Wednesday, March 12, 2008

About journalism and reporting

When should a reporter allow a person to go off the record?

I've heard some incredible crap about how Gerri Peev is some kind of monster - and that's on the record, but I am paraphrasing other people's complaints - for quoting Samantha Power saying that Hillary is a monster, followed immediately by "that's off the record".

I'm not a journalist, and I don't know journalist's ethics, but I do know common sense.

And on the one hand, I think that reporters have to recognize that they're speaking to people who are generally in an agitated state (be it excited, angry, sad, or whatever - you don't report on things so boring that no one is agitated over them). People in those states will blurt out things that don't truly represent their feelings.

On the other hand, what did Power say? Did she say "Hillary Clinton is a monster - no, I'm sorry, that's not really fair, could you take that off the record?" No, the reported quote is "She is a monster, too – that is off the record – she is stooping to anything".

Unless Ms. Peev has removed context, then I think it was fair to report that. This sounds like a person blurting out something that she really feels is true, not a person accidentally blurting out something she doesn't really believe. Reporters are supposed to report the truth, as best as they can, and while this wasn't exactly a pleasant truth, I think Ms. Peev is justified in reporting it.

If you want to be upset at people over this flap, I'd be upset at the Clinton boosters who tried to turn this into a game of "gotcha". So, what, one of Obama's people is upset about Clinton and used an awful word to describe her? Big deal; it's a political campaign, and it wasn't an official campaign statement.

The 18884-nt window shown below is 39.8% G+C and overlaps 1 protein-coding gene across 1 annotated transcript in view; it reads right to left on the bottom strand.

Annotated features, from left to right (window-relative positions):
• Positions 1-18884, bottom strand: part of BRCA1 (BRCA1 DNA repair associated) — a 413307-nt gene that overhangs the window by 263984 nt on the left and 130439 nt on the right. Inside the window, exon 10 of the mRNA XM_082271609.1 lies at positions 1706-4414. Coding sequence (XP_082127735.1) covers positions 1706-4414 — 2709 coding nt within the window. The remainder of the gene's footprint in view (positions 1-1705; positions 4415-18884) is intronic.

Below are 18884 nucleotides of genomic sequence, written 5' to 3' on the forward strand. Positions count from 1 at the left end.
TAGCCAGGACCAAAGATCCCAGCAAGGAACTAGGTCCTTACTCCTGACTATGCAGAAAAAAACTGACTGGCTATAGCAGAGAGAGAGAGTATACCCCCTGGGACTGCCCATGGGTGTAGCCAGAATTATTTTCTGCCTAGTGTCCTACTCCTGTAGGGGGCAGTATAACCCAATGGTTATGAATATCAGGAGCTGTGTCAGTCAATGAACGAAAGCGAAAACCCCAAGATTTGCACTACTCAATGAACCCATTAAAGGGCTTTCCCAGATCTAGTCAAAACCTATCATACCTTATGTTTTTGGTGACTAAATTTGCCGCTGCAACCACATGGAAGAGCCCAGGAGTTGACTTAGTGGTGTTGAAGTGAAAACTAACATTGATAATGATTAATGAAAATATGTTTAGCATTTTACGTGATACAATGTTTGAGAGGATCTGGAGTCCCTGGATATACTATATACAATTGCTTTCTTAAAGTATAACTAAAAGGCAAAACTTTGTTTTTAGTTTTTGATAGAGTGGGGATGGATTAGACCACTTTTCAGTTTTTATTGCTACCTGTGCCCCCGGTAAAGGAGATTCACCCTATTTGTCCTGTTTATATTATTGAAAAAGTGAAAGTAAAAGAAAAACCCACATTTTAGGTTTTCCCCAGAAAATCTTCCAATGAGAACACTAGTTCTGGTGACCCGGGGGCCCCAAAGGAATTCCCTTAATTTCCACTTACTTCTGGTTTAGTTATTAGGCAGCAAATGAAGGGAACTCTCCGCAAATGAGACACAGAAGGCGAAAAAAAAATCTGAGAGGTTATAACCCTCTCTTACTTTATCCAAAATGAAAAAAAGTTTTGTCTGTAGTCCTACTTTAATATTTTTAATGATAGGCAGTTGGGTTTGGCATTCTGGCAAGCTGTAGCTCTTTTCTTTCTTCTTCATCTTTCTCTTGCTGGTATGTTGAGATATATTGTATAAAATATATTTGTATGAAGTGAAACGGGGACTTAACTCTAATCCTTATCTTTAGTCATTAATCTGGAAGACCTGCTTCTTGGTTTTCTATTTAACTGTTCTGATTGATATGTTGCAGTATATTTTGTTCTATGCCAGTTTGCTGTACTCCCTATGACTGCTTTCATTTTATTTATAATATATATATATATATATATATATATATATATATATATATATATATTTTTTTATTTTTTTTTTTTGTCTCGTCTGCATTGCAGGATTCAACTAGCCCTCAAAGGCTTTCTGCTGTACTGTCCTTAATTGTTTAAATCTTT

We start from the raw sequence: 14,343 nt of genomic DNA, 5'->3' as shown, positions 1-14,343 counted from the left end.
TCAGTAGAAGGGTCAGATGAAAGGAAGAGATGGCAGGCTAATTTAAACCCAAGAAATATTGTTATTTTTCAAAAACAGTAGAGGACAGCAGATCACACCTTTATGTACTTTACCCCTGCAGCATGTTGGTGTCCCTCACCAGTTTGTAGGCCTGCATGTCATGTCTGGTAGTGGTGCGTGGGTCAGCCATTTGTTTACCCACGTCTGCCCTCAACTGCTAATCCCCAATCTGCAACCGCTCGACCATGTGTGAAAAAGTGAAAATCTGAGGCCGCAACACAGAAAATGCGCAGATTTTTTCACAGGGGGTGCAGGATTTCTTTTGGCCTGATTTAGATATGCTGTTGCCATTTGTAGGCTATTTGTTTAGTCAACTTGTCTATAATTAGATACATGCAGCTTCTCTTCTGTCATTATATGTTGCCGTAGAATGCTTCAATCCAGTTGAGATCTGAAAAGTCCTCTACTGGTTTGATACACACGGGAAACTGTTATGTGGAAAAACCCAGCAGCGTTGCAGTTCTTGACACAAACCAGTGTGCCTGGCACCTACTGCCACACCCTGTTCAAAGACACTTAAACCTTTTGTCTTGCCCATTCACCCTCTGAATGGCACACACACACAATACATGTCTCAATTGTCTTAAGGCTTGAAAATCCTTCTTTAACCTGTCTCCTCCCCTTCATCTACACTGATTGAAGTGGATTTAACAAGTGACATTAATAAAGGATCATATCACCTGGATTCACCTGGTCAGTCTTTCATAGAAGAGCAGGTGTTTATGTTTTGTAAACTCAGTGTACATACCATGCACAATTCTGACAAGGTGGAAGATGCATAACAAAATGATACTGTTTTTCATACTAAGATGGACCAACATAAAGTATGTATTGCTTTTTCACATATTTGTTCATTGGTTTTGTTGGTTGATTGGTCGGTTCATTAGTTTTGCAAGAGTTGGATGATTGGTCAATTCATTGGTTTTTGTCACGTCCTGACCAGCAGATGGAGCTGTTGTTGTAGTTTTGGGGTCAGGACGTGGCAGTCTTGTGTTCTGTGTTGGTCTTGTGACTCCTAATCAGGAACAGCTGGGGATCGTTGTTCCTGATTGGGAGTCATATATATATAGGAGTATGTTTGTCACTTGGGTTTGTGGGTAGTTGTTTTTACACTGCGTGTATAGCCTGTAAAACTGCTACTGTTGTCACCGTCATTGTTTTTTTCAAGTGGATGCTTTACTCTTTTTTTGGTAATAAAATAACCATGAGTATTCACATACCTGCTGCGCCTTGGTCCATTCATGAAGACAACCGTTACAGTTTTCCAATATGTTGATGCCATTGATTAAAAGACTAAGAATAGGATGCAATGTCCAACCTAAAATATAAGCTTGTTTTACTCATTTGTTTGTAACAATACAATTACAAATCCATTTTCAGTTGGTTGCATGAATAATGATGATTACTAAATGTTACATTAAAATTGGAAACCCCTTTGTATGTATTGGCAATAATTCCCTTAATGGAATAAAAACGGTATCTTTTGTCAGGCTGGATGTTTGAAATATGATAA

What does bother me is some stuff that Glenn Greenwald discusses. Tucker Carlson suggests that Gerri Peev was wrong to report something that Samantha Power asked her not to report, because it makes journalists' jobs harder. People are less willing to talk to reporters, he says, if reporters might go around telling the truth about their conversations!

Well, I'm sorry, but the answer is simple, and it's exactly what Gerri Peev suggested: make sure it's clear when a conversation is on the record or not. If you're talking to a reporter about anything newsworthy, and it's not established as off the record, it's on the record.

Yes, that means you won't have as many of the famous and powerful people being all buddy-buddy with you. It also means you won't have them manipulating you nearly as much. Maybe you won't have as much to report, but what you have is going to be much, much closer to the truth.

And isn't getting closer to the truth what journalism is supposed to be about?

As you know, Bob, I used to be a journalist, and my position was that *nothing* was off the record unless being quoted by name would put the speaker at risk. And I don't mean "risk of having to eat crow."

That was pretty standard back then. If today's journalists find that letting people go OTR whenever they ask to makes the job "easier," then maybe they need to learn how to do some hard work. Because what it really does is permit rascals and malcreants to say anything they want - including outright lies - secure in the knowledge that they'll get away with it.
Nod. Or if they're too easy in granting anonymity, the same kind of abuse occurs.

I'm beginning to think part of the trouble might be a break down in some kind of sense of duty to the profession itself. It might be useful to one's own career to be chummy with someone and let them feed you whatever information they'd like to (when everyone else is being mean and insisting on on-the-record conversations), but it's bad for journalism as a whole.
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